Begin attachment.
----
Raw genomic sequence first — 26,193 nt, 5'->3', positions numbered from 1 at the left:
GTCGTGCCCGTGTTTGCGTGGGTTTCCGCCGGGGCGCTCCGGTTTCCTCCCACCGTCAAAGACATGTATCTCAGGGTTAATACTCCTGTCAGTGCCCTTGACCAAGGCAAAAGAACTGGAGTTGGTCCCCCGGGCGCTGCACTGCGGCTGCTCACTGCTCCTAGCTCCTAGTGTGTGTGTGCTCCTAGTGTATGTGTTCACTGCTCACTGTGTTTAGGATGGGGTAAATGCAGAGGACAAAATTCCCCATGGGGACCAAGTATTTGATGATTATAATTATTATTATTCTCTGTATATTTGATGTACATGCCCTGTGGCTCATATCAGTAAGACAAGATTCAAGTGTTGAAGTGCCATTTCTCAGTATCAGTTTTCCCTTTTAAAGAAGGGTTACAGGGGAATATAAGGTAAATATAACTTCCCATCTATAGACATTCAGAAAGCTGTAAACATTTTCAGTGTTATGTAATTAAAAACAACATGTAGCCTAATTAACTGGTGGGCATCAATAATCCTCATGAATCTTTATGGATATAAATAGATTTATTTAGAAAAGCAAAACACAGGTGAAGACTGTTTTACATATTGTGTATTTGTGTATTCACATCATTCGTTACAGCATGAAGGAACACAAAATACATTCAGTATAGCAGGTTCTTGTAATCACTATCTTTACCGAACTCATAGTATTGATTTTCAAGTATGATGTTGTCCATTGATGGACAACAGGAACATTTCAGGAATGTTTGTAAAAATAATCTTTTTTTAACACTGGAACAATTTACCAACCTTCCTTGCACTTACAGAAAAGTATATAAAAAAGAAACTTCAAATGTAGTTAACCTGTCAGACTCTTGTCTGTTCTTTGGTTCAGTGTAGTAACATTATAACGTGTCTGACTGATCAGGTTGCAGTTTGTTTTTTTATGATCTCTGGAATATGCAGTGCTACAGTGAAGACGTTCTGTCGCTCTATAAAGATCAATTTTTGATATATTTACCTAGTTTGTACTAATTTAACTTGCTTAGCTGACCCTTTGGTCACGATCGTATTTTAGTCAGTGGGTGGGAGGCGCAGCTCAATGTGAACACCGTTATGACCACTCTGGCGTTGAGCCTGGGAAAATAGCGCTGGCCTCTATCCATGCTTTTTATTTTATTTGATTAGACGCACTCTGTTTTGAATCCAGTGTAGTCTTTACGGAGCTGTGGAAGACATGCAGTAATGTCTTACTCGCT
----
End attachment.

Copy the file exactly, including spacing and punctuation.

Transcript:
Raw genomic sequence first — 26,193 nt, 5'->3', positions numbered from 1 at the left:
GTCGTGCCCGTGTTTGCGTGGGTTTCCGCCGGGGCGCTCCGGTTTCCTCCCACCGTCAAAGACATGTATCTCAGGGTTAATACTCCTGTCAGTGCCCTTGACCAAGGCAAAAGAACTGGAGTTGGTCCCCCGGGCGCTGCACTGCGGCTGCTCACTGCTCCTAGCTCCTAGTGTGTGTGTGCTCCTAGTGTATGTGTTCACTGCTCACTGTGTTTAGGATGGGGTAAATGCAGAGGACAAAATTCCCCATGGGGACCAAGTATTTGATGATTATAATTATTATTATTCTCTGTATATTTGATGTACATGCCCTGTGGCTCATATCAGTAAGACAAGATTCAAGTGTTGAAGTGCCATTTCTCAGTATCAGTTTTCCCTTTTAAAGAAGGGTTACAGGGGAATATAAGGTAAATATAACTTCCCATCTATAGACATTCAGAAAGCTGTAAACATTTTCAGTGTTATGTAATTAAAAACAACATGTAGCCTAATTAACTGGTGGGCATCAATAATCCTCATGAATCTTTATGGATATAAATAGATTTATTTAGAAAAGCAAAACACAGGTGAAGACTGTTTTACATATTGTGTATTTGTGTATTCACATCATTCGTTACAGCATGAAGGAACACAAAATACATTCAGTATAGCAGGTTCTTGTAATCACTATCTTTACCGAACTCATAGTATTGATTTTCAAGTATGATGTTGTCCATTGATGGACAACAGGAACATTTCAGGAATGTTTGTAAAAATAATCTTTTTTTAACACTGGAACAATTTACCAACCTTCCTTGCACTTACAGAAAAGTATATAAAAAAGAAACTTCAAATGTAGTTAACCTGTCAGACTCTTGTCTGTTCTTTGGTTCAGTGTAGTAACATTATAACGTGTCTGACTGATCAGGTTGCAGTTTGTTTTTTTATGATCTCTGGAATATGCAGTGCTACAGTGAAGACGTTCTGTCGCTCTATAAAGATCAATTTTTGATATATTTACCTAGTTTGTACTAATTTAACTTGCTTAGCTGACCCTTTGGTCACGATCGTATTTTAGTCAGTGGGTGGGAGGCGCAGCTCAATGTGAACACCGTTATGACCACTCTGGCGTTGAGCCTGGGAAAATAGCGCTGGCCTCTATCCATGCTTTTTATTTTATTTGATTAGACGCACTCTGTTTTGAATCCAGTGTAGTCTTTACGGAGCTGTGGAAGACATGCAGTAATGTCTTACTCGCT